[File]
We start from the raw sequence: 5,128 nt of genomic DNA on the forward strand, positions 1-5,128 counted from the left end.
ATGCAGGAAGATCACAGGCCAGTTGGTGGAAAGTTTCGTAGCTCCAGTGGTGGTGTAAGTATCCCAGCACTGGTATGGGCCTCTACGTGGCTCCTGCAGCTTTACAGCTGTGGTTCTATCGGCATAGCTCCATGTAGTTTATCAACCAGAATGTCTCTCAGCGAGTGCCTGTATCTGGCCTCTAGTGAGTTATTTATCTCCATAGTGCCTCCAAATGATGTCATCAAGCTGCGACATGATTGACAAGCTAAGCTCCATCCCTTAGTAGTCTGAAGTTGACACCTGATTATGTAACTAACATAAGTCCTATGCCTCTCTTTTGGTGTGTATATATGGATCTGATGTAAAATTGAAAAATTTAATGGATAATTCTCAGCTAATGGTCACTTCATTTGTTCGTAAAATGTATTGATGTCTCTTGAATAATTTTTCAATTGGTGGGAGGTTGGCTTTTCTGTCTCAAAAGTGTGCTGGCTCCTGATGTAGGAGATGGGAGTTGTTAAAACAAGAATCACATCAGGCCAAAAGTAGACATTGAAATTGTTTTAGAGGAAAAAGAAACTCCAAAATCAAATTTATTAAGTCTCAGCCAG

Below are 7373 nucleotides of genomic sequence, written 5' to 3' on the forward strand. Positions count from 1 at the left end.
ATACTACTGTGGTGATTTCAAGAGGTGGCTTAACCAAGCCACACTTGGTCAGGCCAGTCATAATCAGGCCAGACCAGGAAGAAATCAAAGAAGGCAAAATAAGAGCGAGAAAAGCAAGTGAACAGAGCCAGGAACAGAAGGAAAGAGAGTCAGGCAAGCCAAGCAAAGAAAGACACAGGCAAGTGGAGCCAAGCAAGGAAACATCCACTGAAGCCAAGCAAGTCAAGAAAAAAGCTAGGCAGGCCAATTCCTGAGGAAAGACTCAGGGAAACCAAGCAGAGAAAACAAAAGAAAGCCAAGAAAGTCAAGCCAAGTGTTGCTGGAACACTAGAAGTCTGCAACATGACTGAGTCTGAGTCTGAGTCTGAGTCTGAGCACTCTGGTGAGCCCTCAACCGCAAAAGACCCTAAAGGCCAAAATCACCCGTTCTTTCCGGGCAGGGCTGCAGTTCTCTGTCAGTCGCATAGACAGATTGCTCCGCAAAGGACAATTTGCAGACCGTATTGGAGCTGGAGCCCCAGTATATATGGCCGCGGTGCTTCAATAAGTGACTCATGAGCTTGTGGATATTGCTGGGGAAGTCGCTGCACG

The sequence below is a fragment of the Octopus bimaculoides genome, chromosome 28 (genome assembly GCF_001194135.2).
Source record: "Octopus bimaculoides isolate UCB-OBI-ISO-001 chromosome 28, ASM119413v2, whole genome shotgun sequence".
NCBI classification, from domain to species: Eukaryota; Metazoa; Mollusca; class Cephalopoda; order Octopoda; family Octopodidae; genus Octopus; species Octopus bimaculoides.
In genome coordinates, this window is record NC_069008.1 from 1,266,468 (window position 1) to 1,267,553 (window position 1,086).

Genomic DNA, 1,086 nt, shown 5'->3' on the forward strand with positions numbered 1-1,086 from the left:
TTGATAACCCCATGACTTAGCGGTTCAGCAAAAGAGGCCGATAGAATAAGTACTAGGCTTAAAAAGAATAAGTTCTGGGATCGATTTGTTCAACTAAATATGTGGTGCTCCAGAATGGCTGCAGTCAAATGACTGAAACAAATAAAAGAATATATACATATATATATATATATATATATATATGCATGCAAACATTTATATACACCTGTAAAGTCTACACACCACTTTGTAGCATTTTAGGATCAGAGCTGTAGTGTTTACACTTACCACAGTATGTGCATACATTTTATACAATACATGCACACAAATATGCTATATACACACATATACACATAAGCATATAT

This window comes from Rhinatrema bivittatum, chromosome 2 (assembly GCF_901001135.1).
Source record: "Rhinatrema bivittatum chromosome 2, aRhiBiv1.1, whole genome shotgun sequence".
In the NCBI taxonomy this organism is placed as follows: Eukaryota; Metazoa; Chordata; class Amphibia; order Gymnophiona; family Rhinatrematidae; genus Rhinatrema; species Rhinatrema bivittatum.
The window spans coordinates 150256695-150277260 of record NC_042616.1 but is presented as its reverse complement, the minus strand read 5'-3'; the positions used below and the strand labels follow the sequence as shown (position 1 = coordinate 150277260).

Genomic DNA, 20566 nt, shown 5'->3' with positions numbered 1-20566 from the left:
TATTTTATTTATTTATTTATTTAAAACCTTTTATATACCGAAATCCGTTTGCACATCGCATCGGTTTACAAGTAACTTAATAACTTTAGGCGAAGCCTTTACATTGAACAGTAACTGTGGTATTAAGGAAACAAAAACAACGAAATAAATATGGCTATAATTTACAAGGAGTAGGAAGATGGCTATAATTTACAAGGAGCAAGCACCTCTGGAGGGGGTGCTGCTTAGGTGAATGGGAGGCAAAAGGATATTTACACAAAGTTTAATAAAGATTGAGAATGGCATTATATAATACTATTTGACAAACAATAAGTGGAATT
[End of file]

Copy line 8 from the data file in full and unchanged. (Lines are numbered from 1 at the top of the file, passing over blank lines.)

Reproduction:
In genome coordinates, this window is record NC_069008.1 from 1,266,468 (window position 1) to 1,267,553 (window position 1,086).